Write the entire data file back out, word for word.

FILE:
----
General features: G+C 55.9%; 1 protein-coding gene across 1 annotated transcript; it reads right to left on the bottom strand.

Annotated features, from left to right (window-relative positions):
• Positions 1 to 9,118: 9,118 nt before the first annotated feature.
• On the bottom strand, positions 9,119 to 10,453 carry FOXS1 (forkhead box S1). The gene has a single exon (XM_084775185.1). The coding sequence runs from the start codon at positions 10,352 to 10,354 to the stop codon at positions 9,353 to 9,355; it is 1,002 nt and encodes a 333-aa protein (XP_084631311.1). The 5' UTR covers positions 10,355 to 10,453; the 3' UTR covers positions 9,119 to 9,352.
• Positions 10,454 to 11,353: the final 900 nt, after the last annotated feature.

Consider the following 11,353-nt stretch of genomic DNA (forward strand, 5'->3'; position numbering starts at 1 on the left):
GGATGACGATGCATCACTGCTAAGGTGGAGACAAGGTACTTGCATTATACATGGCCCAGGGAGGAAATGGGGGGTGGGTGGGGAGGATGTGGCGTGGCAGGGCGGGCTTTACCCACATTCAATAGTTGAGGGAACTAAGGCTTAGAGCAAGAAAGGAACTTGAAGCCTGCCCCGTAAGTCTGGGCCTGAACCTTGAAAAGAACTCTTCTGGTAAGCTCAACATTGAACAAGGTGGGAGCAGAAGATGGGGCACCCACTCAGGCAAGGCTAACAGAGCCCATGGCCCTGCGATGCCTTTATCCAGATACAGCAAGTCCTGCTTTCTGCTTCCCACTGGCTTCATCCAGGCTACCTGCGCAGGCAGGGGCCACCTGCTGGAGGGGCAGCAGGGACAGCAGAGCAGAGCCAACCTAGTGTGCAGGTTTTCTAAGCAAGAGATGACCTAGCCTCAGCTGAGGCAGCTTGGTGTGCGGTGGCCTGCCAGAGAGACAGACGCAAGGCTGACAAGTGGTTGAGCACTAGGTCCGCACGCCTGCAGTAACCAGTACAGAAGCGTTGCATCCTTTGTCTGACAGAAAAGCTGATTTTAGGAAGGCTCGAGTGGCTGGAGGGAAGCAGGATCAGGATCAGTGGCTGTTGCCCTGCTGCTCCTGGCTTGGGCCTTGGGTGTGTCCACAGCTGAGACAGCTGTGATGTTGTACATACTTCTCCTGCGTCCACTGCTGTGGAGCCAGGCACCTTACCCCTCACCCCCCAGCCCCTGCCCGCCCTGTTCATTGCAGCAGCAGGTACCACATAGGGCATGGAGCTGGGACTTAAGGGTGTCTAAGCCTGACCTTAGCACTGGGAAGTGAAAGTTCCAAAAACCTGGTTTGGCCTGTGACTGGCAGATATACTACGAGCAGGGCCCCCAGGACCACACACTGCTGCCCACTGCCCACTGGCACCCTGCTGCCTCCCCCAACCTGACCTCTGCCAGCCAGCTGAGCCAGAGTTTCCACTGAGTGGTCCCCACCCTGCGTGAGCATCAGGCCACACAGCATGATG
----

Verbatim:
General features: G+C 55.9%; 1 protein-coding gene across 1 annotated transcript; it reads right to left on the bottom strand.

Annotated features, from left to right (window-relative positions):
• Positions 1 to 9,118: 9,118 nt before the first annotated feature.
• On the bottom strand, positions 9,119 to 10,453 carry FOXS1 (forkhead box S1). The gene has a single exon (XM_084775185.1). The coding sequence runs from the start codon at positions 10,352 to 10,354 to the stop codon at positions 9,353 to 9,355; it is 1,002 nt and encodes a 333-aa protein (XP_084631311.1). The 5' UTR covers positions 10,355 to 10,453; the 3' UTR covers positions 9,119 to 9,352.
• Positions 10,454 to 11,353: the final 900 nt, after the last annotated feature.

Consider the following 11,353-nt stretch of genomic DNA (forward strand, 5'->3'; position numbering starts at 1 on the left):
GGATGACGATGCATCACTGCTAAGGTGGAGACAAGGTACTTGCATTATACATGGCCCAGGGAGGAAATGGGGGGTGGGTGGGGAGGATGTGGCGTGGCAGGGCGGGCTTTACCCACATTCAATAGTTGAGGGAACTAAGGCTTAGAGCAAGAAAGGAACTTGAAGCCTGCCCCGTAAGTCTGGGCCTGAACCTTGAAAAGAACTCTTCTGGTAAGCTCAACATTGAACAAGGTGGGAGCAGAAGATGGGGCACCCACTCAGGCAAGGCTAACAGAGCCCATGGCCCTGCGATGCCTTTATCCAGATACAGCAAGTCCTGCTTTCTGCTTCCCACTGGCTTCATCCAGGCTACCTGCGCAGGCAGGGGCCACCTGCTGGAGGGGCAGCAGGGACAGCAGAGCAGAGCCAACCTAGTGTGCAGGTTTTCTAAGCAAGAGATGACCTAGCCTCAGCTGAGGCAGCTTGGTGTGCGGTGGCCTGCCAGAGAGACAGACGCAAGGCTGACAAGTGGTTGAGCACTAGGTCCGCACGCCTGCAGTAACCAGTACAGAAGCGTTGCATCCTTTGTCTGACAGAAAAGCTGATTTTAGGAAGGCTCGAGTGGCTGGAGGGAAGCAGGATCAGGATCAGTGGCTGTTGCCCTGCTGCTCCTGGCTTGGGCCTTGGGTGTGTCCACAGCTGAGACAGCTGTGATGTTGTACATACTTCTCCTGCGTCCACTGCTGTGGAGCCAGGCACCTTACCCCTCACCCCCCAGCCCCTGCCCGCCCTGTTCATTGCAGCAGCAGGTACCACATAGGGCATGGAGCTGGGACTTAAGGGTGTCTAAGCCTGACCTTAGCACTGGGAAGTGAAAGTTCCAAAAACCTGGTTTGGCCTGTGACTGGCAGATATACTACGAGCAGGGCCCCCAGGACCACACACTGCTGCCCACTGCCCACTGGCACCCTGCTGCCTCCCCCAACCTGACCTCTGCCAGCCAGCTGAGCCAGAGTTTCCACTGAGTGGTCCCCACCCTGCGTGAGCATCAGGCCACACAGCATGATG